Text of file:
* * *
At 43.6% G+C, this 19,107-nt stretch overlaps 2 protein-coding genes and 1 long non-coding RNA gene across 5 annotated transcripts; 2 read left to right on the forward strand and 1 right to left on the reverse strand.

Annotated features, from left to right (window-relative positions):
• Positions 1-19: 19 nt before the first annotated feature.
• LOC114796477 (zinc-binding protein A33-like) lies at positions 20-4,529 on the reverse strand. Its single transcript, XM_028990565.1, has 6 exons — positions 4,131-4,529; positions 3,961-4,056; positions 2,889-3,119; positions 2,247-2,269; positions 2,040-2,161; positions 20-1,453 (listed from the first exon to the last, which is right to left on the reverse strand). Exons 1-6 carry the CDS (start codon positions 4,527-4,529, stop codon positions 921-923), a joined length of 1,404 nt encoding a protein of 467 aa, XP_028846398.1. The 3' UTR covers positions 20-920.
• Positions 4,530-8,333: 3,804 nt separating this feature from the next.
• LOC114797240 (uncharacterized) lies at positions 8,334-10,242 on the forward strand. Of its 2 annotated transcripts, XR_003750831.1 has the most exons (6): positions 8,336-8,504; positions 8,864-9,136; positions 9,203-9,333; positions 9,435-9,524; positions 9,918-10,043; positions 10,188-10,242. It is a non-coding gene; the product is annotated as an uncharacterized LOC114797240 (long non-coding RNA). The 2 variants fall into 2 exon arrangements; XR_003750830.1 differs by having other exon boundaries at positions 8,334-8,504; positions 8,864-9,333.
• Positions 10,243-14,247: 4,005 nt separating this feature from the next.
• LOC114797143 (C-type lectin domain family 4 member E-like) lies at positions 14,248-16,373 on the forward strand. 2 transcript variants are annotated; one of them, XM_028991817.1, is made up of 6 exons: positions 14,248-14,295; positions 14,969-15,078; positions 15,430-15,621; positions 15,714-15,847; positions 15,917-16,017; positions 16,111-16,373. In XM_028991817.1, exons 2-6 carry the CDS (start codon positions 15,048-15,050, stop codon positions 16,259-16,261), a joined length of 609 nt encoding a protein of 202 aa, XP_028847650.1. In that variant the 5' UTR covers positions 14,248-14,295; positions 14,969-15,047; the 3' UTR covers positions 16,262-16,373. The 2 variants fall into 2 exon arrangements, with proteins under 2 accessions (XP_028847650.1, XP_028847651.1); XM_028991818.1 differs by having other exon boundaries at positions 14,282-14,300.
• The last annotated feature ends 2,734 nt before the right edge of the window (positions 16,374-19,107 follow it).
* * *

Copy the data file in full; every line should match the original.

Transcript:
At 43.6% G+C, this 19,107-nt stretch overlaps 2 protein-coding genes and 1 long non-coding RNA gene across 5 annotated transcripts; 2 read left to right on the forward strand and 1 right to left on the reverse strand.

Annotated features, from left to right (window-relative positions):
• Positions 1-19: 19 nt before the first annotated feature.
• LOC114796477 (zinc-binding protein A33-like) lies at positions 20-4,529 on the reverse strand. Its single transcript, XM_028990565.1, has 6 exons — positions 4,131-4,529; positions 3,961-4,056; positions 2,889-3,119; positions 2,247-2,269; positions 2,040-2,161; positions 20-1,453 (listed from the first exon to the last, which is right to left on the reverse strand). Exons 1-6 carry the CDS (start codon positions 4,527-4,529, stop codon positions 921-923), a joined length of 1,404 nt encoding a protein of 467 aa, XP_028846398.1. The 3' UTR covers positions 20-920.
• Positions 4,530-8,333: 3,804 nt separating this feature from the next.
• LOC114797240 (uncharacterized) lies at positions 8,334-10,242 on the forward strand. Of its 2 annotated transcripts, XR_003750831.1 has the most exons (6): positions 8,336-8,504; positions 8,864-9,136; positions 9,203-9,333; positions 9,435-9,524; positions 9,918-10,043; positions 10,188-10,242. It is a non-coding gene; the product is annotated as an uncharacterized LOC114797240 (long non-coding RNA). The 2 variants fall into 2 exon arrangements; XR_003750830.1 differs by having other exon boundaries at positions 8,334-8,504; positions 8,864-9,333.
• Positions 10,243-14,247: 4,005 nt separating this feature from the next.
• LOC114797143 (C-type lectin domain family 4 member E-like) lies at positions 14,248-16,373 on the forward strand. 2 transcript variants are annotated; one of them, XM_028991817.1, is made up of 6 exons: positions 14,248-14,295; positions 14,969-15,078; positions 15,430-15,621; positions 15,714-15,847; positions 15,917-16,017; positions 16,111-16,373. In XM_028991817.1, exons 2-6 carry the CDS (start codon positions 15,048-15,050, stop codon positions 16,259-16,261), a joined length of 609 nt encoding a protein of 202 aa, XP_028847650.1. In that variant the 5' UTR covers positions 14,248-14,295; positions 14,969-15,047; the 3' UTR covers positions 16,262-16,373. The 2 variants fall into 2 exon arrangements, with proteins under 2 accessions (XP_028847650.1, XP_028847651.1); XM_028991818.1 differs by having other exon boundaries at positions 14,282-14,300.
• The last annotated feature ends 2,734 nt before the right edge of the window (positions 16,374-19,107 follow it).